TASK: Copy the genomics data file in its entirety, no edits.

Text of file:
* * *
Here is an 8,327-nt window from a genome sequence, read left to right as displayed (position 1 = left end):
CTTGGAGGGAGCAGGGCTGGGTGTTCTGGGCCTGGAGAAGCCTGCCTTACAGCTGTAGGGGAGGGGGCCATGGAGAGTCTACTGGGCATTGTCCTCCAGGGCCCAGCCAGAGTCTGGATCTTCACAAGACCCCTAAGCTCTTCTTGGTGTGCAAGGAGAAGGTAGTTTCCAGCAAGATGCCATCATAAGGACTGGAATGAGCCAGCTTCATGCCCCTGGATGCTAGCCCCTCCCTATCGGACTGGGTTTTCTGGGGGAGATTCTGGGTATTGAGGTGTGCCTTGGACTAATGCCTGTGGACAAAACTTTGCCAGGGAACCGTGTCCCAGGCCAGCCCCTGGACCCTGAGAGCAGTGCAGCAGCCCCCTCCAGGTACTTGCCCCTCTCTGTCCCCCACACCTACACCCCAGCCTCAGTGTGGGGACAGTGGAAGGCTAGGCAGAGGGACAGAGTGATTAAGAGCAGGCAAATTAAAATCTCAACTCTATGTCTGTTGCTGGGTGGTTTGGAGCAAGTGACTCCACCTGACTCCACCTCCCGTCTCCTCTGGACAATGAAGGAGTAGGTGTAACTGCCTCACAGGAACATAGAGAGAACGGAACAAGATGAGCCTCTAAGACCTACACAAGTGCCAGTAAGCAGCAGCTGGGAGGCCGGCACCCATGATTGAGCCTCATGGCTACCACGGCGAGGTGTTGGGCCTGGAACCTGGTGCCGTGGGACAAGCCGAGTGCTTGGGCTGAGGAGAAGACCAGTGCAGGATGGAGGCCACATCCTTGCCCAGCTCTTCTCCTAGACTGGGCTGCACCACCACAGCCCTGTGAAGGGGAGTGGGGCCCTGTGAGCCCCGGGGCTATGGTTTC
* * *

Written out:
Here is an 8,327-nt window from a genome sequence, read left to right as displayed (position 1 = left end):
CTTGGAGGGAGCAGGGCTGGGTGTTCTGGGCCTGGAGAAGCCTGCCTTACAGCTGTAGGGGAGGGGGCCATGGAGAGTCTACTGGGCATTGTCCTCCAGGGCCCAGCCAGAGTCTGGATCTTCACAAGACCCCTAAGCTCTTCTTGGTGTGCAAGGAGAAGGTAGTTTCCAGCAAGATGCCATCATAAGGACTGGAATGAGCCAGCTTCATGCCCCTGGATGCTAGCCCCTCCCTATCGGACTGGGTTTTCTGGGGGAGATTCTGGGTATTGAGGTGTGCCTTGGACTAATGCCTGTGGACAAAACTTTGCCAGGGAACCGTGTCCCAGGCCAGCCCCTGGACCCTGAGAGCAGTGCAGCAGCCCCCTCCAGGTACTTGCCCCTCTCTGTCCCCCACACCTACACCCCAGCCTCAGTGTGGGGACAGTGGAAGGCTAGGCAGAGGGACAGAGTGATTAAGAGCAGGCAAATTAAAATCTCAACTCTATGTCTGTTGCTGGGTGGTTTGGAGCAAGTGACTCCACCTGACTCCACCTCCCGTCTCCTCTGGACAATGAAGGAGTAGGTGTAACTGCCTCACAGGAACATAGAGAGAACGGAACAAGATGAGCCTCTAAGACCTACACAAGTGCCAGTAAGCAGCAGCTGGGAGGCCGGCACCCATGATTGAGCCTCATGGCTACCACGGCGAGGTGTTGGGCCTGGAACCTGGTGCCGTGGGACAAGCCGAGTGCTTGGGCTGAGGAGAAGACCAGTGCAGGATGGAGGCCACATCCTTGCCCAGCTCTTCTCCTAGACTGGGCTGCACCACCACAGCCCTGTGAAGGGGAGTGGGGCCCTGTGAGCCCCGGGGCTATGGTTTC